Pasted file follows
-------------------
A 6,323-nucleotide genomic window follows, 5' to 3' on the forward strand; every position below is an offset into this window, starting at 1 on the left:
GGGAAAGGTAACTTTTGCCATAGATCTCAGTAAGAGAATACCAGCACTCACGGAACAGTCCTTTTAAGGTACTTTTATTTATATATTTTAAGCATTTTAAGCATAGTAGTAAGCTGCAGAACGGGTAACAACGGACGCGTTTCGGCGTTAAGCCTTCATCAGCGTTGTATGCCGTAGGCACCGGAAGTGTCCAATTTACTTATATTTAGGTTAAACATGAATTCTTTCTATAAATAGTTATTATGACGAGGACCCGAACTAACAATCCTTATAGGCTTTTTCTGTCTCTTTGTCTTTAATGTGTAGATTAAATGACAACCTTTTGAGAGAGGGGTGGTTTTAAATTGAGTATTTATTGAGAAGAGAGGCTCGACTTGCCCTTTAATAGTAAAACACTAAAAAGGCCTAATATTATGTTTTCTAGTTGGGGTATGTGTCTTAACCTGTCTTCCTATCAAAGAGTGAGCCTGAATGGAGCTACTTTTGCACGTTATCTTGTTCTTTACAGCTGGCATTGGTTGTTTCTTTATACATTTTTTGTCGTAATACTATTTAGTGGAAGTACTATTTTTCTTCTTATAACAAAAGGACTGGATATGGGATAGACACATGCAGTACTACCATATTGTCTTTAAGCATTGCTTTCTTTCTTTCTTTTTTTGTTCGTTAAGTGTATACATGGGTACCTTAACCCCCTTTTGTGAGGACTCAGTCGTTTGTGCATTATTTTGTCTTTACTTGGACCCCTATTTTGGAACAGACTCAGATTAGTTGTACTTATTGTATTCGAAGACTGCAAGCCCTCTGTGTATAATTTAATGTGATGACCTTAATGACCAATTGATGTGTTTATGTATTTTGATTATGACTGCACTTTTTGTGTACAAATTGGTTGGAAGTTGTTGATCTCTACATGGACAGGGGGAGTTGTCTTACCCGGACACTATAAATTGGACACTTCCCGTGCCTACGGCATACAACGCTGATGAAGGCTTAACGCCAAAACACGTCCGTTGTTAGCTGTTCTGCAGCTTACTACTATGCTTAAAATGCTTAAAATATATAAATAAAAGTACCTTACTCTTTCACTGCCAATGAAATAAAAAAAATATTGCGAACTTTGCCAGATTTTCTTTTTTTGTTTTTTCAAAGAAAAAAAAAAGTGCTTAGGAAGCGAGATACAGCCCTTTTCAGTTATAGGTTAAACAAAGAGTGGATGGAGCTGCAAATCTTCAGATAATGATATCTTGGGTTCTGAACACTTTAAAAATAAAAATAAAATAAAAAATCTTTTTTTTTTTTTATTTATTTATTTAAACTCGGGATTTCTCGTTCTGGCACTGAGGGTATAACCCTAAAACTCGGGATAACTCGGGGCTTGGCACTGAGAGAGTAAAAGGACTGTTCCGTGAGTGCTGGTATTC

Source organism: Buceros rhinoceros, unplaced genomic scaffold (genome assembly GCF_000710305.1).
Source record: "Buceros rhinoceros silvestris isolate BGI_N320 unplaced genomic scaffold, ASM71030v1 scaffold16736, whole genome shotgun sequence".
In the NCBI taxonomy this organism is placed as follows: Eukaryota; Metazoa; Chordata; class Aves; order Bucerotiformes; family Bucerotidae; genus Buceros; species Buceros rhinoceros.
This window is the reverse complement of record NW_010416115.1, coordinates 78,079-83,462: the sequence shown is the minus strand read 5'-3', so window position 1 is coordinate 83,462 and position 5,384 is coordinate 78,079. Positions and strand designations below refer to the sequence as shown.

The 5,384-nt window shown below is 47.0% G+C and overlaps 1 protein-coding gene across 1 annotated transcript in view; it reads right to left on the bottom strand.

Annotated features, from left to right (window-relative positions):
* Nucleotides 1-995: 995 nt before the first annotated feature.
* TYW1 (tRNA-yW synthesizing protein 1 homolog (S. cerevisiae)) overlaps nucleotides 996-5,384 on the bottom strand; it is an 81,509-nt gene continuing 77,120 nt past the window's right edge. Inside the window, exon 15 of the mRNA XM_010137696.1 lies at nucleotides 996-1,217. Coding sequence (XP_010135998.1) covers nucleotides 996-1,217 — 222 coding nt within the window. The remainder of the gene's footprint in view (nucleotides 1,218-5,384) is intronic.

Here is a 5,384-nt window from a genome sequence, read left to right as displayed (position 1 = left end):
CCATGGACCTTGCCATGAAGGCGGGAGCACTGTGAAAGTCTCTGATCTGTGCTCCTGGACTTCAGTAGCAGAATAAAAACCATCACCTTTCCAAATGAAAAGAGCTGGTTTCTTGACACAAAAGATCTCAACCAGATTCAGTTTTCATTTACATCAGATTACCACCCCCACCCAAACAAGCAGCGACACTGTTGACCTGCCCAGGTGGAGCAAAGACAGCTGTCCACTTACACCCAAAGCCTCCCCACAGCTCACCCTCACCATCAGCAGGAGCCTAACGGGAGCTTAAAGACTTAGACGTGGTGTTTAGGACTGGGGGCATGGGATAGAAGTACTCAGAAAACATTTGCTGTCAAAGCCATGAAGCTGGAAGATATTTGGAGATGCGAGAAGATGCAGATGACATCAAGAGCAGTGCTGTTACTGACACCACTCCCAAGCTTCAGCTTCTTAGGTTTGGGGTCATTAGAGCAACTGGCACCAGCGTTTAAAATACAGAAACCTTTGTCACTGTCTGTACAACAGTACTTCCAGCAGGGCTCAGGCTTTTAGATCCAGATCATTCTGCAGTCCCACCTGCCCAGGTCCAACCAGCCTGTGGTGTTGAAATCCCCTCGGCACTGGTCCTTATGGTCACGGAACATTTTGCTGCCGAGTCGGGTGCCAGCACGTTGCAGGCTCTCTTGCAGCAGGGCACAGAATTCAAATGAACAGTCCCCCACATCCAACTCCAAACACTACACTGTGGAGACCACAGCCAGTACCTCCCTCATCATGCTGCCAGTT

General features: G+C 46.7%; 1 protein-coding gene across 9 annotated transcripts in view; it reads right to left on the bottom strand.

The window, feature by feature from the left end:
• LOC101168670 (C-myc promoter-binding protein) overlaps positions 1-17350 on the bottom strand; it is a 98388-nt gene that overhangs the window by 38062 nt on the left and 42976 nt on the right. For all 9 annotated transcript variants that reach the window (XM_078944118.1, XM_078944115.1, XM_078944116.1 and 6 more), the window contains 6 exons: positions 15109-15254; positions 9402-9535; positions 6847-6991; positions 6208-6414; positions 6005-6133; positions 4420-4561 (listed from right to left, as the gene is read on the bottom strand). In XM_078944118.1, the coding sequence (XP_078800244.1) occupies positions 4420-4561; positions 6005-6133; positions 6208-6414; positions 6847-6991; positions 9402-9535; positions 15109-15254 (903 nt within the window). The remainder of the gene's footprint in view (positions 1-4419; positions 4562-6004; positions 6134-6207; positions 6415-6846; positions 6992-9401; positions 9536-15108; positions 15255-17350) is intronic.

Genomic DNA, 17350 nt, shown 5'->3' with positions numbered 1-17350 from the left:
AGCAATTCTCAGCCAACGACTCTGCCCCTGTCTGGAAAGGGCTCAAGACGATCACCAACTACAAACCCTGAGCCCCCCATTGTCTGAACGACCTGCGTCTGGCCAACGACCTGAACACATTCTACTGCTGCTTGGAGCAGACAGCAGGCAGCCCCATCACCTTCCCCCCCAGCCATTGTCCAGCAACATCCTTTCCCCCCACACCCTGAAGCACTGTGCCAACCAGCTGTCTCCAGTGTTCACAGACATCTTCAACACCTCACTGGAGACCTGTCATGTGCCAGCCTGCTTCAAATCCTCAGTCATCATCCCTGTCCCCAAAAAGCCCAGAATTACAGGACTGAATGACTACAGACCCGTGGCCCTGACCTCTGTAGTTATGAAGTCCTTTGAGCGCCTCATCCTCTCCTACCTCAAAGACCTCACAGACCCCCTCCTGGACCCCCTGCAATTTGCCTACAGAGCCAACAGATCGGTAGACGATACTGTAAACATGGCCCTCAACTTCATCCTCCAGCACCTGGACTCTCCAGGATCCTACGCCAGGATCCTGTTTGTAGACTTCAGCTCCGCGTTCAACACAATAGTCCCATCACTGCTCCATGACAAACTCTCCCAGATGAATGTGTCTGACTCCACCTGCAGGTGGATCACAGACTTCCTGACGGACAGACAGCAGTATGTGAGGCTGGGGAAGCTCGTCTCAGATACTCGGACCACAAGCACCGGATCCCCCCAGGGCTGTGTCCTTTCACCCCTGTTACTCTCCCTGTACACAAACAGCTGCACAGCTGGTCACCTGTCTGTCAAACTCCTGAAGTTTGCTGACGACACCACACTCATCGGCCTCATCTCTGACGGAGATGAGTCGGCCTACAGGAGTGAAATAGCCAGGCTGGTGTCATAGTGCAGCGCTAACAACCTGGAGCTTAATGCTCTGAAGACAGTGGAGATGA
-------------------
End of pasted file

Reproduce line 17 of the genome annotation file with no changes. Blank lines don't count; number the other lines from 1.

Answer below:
AGCAATTCTCAGCCAACGACTCTGCCCCTGTCTGGAAAGGGCTCAAGACGATCACCAACTACAAACCCTGAGCCCCCCATTGTCTGAACGACCTGCGTCTGGCCAACGACCTGAACACATTCTACTGCTGCTTGGAGCAGACAGCAGGCAGCCCCATCACCTTCCCCCCCAGCCATTGTCCAGCAACATCCTTTCCCCCCACACCCTGAAGCACTGTGCCAACCAGCTGTCTCCAGTGTTCACAGACATCTTCAACACCTCACTGGAGACCTGTCATGTGCCAGCCTGCTTCAAATCCTCAGTCATCATCCCTGTCCCCAAAAAGCCCAGAATTACAGGACTGAATGACTACAGACCCGTGGCCCTGACCTCTGTAGTTATGAAGTCCTTTGAGCGCCTCATCCTCTCCTACCTCAAAGACCTCACAGACCCCCTCCTGGACCCCCTGCAATTTGCCTACAGAGCCAACAGATCGGTAGACGATACTGTAAACATGGCCCTCAACTTCATCCTCCAGCACCTGGACTCTCCAGGATCCTACGCCAGGATCCTGTTTGTAGACTTCAGCTCCGCGTTCAACACAATAGTCCCATCACTGCTCCATGACAAACTCTCCCAGATGAATGTGTCTGACTCCACCTGCAGGTGGATCACAGACTTCCTGACGGACAGACAGCAGTATGTGAGGCTGGGGAAGCTCGTCTCAGATACTCGGACCACAAGCACCGGATCCCCCCAGGGCTGTGTCCTTTCACCCCTGTTACTCTCCCTGTACACAAACAGCTGCACAGCTGGTCACCTGTCTGTCAAACTCCTGAAGTTTGCTGACGACACCACACTCATCGGCCTCATCTCTGACGGAGATGAGTCGGCCTACAGGAGTGAAATAGCCAGGCTGGTGTCATAGTGCAGCGCTAACAACCTGGAGCTTAATGCTCTGAAGACAGTGGAGATGA